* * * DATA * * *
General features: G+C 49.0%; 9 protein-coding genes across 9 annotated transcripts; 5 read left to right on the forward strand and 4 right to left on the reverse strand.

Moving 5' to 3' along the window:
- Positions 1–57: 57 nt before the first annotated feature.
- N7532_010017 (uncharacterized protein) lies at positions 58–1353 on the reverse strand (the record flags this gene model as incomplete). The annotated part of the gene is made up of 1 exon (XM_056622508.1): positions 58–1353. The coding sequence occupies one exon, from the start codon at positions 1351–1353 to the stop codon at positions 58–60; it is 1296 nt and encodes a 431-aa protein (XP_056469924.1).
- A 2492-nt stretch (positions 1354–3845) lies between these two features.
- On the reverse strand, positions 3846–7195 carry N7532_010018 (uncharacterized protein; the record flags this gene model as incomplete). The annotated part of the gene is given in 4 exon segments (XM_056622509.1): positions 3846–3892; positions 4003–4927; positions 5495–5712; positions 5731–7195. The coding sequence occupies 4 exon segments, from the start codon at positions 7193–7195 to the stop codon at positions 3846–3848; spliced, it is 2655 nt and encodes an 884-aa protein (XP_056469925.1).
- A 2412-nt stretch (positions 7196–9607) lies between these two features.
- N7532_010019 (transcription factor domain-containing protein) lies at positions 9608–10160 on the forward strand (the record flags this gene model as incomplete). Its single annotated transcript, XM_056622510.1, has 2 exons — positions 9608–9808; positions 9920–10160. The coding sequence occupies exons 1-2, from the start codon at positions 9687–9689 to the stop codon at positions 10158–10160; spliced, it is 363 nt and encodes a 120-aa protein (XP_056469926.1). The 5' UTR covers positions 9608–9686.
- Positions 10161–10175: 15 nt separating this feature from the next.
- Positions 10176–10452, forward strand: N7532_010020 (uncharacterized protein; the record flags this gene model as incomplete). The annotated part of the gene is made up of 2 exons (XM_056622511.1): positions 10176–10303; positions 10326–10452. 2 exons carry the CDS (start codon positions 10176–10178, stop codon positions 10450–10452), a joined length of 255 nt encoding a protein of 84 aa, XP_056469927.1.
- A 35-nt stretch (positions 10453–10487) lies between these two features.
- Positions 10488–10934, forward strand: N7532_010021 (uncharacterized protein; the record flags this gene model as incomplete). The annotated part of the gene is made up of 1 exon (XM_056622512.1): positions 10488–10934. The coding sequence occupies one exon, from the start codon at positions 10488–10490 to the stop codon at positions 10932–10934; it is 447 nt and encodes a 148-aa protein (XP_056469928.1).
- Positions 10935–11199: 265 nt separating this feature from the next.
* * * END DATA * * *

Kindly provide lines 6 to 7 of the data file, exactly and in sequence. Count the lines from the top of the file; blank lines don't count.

- On the reverse strand, positions 3846–7195 carry N7532_010018 (uncharacterized protein; the record flags this gene model as incomplete). The annotated part of the gene is given in 4 exon segments (XM_056622509.1): positions 3846–3892; positions 4003–4927; positions 5495–5712; positions 5731–7195. The coding sequence occupies 4 exon segments, from the start codon at positions 7193–7195 to the stop codon at positions 3846–3848; spliced, it is 2655 nt and encodes an 884-aa protein (XP_056469925.1).
- A 2412-nt stretch (positions 7196–9607) lies between these two features.